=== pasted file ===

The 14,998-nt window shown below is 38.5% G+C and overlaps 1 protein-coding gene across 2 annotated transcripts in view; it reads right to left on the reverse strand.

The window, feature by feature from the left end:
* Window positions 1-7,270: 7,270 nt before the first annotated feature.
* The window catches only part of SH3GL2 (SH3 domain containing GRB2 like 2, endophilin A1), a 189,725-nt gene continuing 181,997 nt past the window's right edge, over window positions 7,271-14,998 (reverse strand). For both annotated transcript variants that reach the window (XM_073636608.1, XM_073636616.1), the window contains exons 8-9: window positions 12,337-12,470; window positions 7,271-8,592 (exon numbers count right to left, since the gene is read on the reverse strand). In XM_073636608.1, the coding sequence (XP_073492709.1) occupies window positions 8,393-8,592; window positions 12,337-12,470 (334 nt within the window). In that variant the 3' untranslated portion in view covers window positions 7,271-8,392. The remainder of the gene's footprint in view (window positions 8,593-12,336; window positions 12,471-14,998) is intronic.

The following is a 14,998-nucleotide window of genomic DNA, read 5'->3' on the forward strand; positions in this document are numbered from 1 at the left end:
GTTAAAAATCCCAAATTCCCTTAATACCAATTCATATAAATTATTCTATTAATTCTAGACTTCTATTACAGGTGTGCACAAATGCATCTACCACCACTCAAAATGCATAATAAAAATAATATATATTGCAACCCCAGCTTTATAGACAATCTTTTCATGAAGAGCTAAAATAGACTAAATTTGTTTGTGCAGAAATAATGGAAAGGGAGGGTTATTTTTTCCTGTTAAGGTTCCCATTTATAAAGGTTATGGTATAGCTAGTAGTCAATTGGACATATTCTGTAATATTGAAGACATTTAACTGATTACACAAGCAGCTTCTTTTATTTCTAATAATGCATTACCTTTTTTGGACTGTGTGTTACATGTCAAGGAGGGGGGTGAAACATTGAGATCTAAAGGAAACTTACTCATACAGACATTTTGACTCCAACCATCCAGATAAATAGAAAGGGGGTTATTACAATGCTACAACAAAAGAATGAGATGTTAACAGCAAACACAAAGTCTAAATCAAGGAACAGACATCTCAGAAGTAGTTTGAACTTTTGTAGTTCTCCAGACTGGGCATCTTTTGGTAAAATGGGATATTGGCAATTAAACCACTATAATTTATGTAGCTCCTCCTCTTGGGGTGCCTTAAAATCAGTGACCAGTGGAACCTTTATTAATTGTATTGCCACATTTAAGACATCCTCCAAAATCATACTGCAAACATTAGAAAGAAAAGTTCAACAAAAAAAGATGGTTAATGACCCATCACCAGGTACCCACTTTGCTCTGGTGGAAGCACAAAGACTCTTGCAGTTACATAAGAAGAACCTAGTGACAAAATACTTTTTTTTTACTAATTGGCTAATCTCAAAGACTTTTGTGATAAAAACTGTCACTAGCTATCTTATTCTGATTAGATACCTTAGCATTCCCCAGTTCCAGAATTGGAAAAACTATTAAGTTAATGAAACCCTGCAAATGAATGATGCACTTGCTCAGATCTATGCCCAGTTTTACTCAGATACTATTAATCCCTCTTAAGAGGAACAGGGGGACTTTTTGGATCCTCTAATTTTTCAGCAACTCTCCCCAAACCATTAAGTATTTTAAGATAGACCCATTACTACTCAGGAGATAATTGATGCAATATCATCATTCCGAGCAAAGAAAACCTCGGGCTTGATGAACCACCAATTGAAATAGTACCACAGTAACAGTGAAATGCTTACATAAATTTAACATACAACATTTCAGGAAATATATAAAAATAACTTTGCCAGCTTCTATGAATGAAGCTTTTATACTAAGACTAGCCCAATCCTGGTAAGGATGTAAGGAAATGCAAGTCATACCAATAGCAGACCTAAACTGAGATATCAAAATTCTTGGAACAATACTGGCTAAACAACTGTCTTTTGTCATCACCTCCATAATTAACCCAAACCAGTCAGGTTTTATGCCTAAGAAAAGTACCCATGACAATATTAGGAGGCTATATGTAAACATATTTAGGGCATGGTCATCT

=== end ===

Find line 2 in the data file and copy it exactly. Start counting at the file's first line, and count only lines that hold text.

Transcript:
The window, feature by feature from the left end: